American expats are being warned that the Internal Revenue Service is expected to become more aggressive in its tactics to make those living and working overseas compliant with their tax obligations.
It is considering new measures to tackle what is estimated at billions of dollars in unreported and untaxed monies being held offshore by US citizens, according to New York based Greenback Expat Tax Services.
These include withholding US Passports from individuals with unpaid taxes and fining foreign banks for FBAR violations required under the bank secrecy act.
‘While neither of these options for enforcement are currently being used by the IRS, they show that the government is only looking to become more and more aggressive in their tactics to make US expats compliant with their tax obligations. We recommend that Americans living abroad ensure that they take action to get compliant with their US expat taxes,’ said David McKeegan.
He points out that taxes should be filed in time for the June 15th deadline, expats should report their foreign bank accounts by June 30th, and, if already delinquent they should take advantage of the current Voluntary Disclosure Programme which expires at the end of August to get back on track.
Although it is not a new requirement for Americans living abroad to file their US expat taxes and report their foreign bank accounts, the past couple of years have seen the government instituting and researching even more stringent measures to ensure compliance. Two new reports suggest that measures are only becoming more aggressive.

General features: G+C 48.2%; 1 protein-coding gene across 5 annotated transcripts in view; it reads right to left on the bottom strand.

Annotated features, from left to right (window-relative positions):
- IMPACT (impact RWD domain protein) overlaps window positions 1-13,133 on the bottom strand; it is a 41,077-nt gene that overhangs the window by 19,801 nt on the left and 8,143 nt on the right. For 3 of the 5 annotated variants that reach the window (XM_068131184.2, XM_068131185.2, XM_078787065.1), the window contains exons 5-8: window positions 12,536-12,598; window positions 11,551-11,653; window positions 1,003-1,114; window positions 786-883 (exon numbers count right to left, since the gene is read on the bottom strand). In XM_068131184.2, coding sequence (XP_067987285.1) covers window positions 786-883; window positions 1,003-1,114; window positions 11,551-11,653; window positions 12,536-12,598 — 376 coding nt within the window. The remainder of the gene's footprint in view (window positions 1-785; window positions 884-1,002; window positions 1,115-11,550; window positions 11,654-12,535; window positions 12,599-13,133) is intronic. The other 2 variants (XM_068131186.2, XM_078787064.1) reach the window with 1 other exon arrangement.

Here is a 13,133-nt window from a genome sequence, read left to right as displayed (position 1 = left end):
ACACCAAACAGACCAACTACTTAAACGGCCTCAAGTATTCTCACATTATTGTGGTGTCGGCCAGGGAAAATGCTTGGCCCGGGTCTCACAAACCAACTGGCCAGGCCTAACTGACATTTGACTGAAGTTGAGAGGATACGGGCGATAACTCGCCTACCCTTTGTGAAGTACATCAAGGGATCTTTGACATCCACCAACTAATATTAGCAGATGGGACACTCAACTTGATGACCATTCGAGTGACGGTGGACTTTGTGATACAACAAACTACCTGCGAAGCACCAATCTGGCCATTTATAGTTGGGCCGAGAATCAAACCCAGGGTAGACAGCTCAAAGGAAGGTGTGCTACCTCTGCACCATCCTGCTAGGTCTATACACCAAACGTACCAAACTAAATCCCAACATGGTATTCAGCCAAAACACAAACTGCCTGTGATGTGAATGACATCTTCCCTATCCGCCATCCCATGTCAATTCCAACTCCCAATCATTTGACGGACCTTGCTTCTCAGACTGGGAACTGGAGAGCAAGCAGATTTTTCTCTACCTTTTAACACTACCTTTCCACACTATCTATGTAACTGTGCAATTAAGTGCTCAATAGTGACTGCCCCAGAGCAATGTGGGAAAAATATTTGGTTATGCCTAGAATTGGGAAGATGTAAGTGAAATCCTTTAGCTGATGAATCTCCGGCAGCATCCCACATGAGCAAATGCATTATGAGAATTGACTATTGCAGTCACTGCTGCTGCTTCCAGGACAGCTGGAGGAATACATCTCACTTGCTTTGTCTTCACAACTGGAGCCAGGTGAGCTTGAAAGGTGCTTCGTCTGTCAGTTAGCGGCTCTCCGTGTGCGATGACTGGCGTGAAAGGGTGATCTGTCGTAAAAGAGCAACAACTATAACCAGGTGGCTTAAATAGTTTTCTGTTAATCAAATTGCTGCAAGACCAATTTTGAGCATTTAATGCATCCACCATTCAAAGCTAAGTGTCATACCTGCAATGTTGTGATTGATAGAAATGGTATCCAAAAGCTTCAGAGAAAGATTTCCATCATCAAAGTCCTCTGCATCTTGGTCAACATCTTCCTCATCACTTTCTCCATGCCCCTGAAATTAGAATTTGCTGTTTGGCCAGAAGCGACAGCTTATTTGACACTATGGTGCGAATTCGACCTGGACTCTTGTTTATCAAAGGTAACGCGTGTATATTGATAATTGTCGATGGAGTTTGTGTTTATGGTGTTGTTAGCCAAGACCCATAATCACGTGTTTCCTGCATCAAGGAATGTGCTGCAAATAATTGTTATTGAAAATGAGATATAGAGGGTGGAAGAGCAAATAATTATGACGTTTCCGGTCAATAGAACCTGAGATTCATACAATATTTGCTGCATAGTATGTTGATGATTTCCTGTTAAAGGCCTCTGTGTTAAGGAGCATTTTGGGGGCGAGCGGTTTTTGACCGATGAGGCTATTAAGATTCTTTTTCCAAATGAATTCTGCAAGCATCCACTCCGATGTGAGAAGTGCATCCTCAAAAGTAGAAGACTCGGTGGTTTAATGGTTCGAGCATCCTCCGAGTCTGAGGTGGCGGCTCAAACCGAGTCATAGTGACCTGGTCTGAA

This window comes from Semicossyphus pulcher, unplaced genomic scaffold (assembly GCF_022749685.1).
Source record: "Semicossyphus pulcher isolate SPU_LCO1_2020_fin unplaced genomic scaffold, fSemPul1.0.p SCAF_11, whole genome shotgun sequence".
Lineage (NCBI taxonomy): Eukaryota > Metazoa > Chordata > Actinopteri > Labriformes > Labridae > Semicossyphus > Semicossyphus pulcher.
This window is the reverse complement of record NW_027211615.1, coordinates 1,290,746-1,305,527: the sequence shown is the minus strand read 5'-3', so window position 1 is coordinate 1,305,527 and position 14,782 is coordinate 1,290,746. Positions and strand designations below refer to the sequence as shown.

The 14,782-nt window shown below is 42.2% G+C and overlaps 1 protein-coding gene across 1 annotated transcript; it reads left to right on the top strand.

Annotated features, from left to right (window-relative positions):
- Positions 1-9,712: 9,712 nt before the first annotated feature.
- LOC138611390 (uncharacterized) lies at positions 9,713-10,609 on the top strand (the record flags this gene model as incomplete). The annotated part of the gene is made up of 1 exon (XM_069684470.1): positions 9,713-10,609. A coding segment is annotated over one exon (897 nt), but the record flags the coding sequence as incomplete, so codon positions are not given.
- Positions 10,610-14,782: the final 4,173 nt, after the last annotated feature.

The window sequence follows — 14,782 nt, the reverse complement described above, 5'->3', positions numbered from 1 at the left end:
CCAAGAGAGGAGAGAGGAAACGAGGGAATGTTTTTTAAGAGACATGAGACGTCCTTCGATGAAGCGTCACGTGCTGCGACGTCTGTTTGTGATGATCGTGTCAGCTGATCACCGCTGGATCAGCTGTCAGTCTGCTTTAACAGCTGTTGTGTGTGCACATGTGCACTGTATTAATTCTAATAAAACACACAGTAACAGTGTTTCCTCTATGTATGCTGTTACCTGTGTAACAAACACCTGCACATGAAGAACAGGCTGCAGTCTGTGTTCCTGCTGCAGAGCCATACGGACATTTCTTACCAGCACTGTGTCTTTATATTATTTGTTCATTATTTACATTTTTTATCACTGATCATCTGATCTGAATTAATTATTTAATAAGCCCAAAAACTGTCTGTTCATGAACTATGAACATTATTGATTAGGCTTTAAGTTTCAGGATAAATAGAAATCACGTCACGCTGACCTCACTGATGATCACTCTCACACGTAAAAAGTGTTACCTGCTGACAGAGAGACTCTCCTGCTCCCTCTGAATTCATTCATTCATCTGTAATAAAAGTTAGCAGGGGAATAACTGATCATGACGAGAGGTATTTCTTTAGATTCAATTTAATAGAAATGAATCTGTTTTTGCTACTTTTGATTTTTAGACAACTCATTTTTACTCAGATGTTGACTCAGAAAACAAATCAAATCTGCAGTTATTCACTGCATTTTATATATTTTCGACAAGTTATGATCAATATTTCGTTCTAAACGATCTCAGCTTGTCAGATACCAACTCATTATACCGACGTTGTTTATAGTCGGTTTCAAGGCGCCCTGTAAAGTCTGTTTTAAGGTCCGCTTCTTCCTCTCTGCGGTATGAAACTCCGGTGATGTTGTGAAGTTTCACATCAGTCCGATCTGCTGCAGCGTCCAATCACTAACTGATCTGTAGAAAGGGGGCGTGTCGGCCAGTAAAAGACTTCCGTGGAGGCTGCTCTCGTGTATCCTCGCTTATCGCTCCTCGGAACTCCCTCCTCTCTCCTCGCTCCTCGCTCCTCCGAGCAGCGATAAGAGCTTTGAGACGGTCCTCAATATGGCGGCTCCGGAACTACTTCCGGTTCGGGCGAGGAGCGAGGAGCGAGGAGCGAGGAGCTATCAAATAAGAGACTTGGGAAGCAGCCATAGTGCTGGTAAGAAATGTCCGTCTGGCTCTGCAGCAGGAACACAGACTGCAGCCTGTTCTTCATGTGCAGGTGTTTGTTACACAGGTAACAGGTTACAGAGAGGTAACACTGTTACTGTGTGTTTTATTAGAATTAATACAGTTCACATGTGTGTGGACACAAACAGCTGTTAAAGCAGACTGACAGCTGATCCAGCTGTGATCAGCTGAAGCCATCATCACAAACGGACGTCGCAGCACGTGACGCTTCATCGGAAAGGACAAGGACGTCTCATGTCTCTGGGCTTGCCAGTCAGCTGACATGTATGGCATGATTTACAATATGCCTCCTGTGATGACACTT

One such measure may be a restriction on US passports for delinquent taxpayers. Congress requested a study by the Government Accountability Office (GAO) to look into whether withholding US passports from individuals with outstanding tax balances would increase IRS tax collections. The study, released by the GAO in March 2011, suggests billions in unpaid tax revenue could be claimed by the IRS if individuals owing taxes were denied US passports.
‘As federal deficits continue to mount, the federal government has a vital interest in efficiently and effectively collecting the billions of dollars of taxes owed under current law. Federal law already allows the linkage of debt collection with the passport issuance process in certain areas, including for certain outstanding State Department debt and child support enforcement, the report said.
The study looks at Fiscal 2008 and shows that taxes of at least $5.8 billion dollars were owed by people who were issued US passports. This includes a gambler who owed $46.6 million dollars and a property owner who owes $39.9 million. The GAO concluded that legislation denying US passports to individuals with outstanding tax liabilities “could have the potential to help generate substantial collections of known unpaid federal taxes and increase tax compliance for tens of millions of Americans holding passports’.
FBAR requires all foreign bank accounts to be reported to the Treasury by June 30th, if the cumulative balance is over $10,000 at any point during the year. Foreign banks are currently required to submit account details of US citizens with over $10,000 in their accounts to the IRS or face substantial withholding penalties on their US assets. This has caused a number of foreign financial institutions and Swiss banks to close out the accounts of US citizens.
The Justice Department is now considering whether it could apply the FBAR penalties to Banks and Financial Institutions if these institutions have violated American tax law. ‘This will no doubt make it even more difficult for Americans living abroad to open and maintain legitimate banking relationships where they live and work,’ explained McKeegan.
‘It is now not uncommon for US citizens to be denied bank accounts because foreign banks either do not want to or are unable to comply with US government reporting requirements,’ he added.